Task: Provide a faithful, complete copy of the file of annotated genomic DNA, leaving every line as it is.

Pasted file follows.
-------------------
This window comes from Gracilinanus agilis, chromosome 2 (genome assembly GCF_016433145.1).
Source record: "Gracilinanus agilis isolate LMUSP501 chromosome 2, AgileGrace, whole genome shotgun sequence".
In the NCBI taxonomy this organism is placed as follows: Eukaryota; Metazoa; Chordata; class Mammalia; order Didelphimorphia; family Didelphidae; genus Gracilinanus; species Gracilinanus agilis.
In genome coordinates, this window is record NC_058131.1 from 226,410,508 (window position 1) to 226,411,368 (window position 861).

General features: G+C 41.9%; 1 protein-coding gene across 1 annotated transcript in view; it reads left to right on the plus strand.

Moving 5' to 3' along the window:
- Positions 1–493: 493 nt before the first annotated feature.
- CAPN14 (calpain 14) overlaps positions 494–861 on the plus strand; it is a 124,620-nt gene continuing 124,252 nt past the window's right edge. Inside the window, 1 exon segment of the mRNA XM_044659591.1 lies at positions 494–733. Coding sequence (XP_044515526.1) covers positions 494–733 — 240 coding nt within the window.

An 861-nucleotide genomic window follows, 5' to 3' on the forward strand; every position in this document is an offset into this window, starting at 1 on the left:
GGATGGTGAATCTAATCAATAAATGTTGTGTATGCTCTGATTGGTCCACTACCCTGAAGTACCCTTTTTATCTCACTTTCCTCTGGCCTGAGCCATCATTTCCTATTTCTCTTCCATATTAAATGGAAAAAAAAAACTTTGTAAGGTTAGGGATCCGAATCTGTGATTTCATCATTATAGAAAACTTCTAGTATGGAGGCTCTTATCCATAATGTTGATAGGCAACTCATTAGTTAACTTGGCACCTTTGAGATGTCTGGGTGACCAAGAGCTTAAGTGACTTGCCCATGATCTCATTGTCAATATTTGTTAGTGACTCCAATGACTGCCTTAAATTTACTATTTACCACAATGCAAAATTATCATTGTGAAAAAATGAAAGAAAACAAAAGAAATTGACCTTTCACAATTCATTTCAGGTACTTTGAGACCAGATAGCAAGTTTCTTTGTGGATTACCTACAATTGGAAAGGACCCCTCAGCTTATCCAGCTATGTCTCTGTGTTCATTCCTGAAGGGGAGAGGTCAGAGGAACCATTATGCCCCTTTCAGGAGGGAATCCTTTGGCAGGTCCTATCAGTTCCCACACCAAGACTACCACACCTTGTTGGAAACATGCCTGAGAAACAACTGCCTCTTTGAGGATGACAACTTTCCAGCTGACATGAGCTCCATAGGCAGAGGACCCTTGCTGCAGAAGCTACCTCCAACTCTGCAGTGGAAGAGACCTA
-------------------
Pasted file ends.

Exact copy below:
This window comes from Gracilinanus agilis, chromosome 2 (genome assembly GCF_016433145.1).
Source record: "Gracilinanus agilis isolate LMUSP501 chromosome 2, AgileGrace, whole genome shotgun sequence".
In the NCBI taxonomy this organism is placed as follows: Eukaryota; Metazoa; Chordata; class Mammalia; order Didelphimorphia; family Didelphidae; genus Gracilinanus; species Gracilinanus agilis.
In genome coordinates, this window is record NC_058131.1 from 226,410,508 (window position 1) to 226,411,368 (window position 861).

General features: G+C 41.9%; 1 protein-coding gene across 1 annotated transcript in view; it reads left to right on the plus strand.

Moving 5' to 3' along the window:
- Positions 1–493: 493 nt before the first annotated feature.
- CAPN14 (calpain 14) overlaps positions 494–861 on the plus strand; it is a 124,620-nt gene continuing 124,252 nt past the window's right edge. Inside the window, 1 exon segment of the mRNA XM_044659591.1 lies at positions 494–733. Coding sequence (XP_044515526.1) covers positions 494–733 — 240 coding nt within the window.

An 861-nucleotide genomic window follows, 5' to 3' on the forward strand; every position in this document is an offset into this window, starting at 1 on the left:
GGATGGTGAATCTAATCAATAAATGTTGTGTATGCTCTGATTGGTCCACTACCCTGAAGTACCCTTTTTATCTCACTTTCCTCTGGCCTGAGCCATCATTTCCTATTTCTCTTCCATATTAAATGGAAAAAAAAAACTTTGTAAGGTTAGGGATCCGAATCTGTGATTTCATCATTATAGAAAACTTCTAGTATGGAGGCTCTTATCCATAATGTTGATAGGCAACTCATTAGTTAACTTGGCACCTTTGAGATGTCTGGGTGACCAAGAGCTTAAGTGACTTGCCCATGATCTCATTGTCAATATTTGTTAGTGACTCCAATGACTGCCTTAAATTTACTATTTACCACAATGCAAAATTATCATTGTGAAAAAATGAAAGAAAACAAAAGAAATTGACCTTTCACAATTCATTTCAGGTACTTTGAGACCAGATAGCAAGTTTCTTTGTGGATTACCTACAATTGGAAAGGACCCCTCAGCTTATCCAGCTATGTCTCTGTGTTCATTCCTGAAGGGGAGAGGTCAGAGGAACCATTATGCCCCTTTCAGGAGGGAATCCTTTGGCAGGTCCTATCAGTTCCCACACCAAGACTACCACACCTTGTTGGAAACATGCCTGAGAAACAACTGCCTCTTTGAGGATGACAACTTTCCAGCTGACATGAGCTCCATAGGCAGAGGACCCTTGCTGCAGAAGCTACCTCCAACTCTGCAGTGGAAGAGACCTA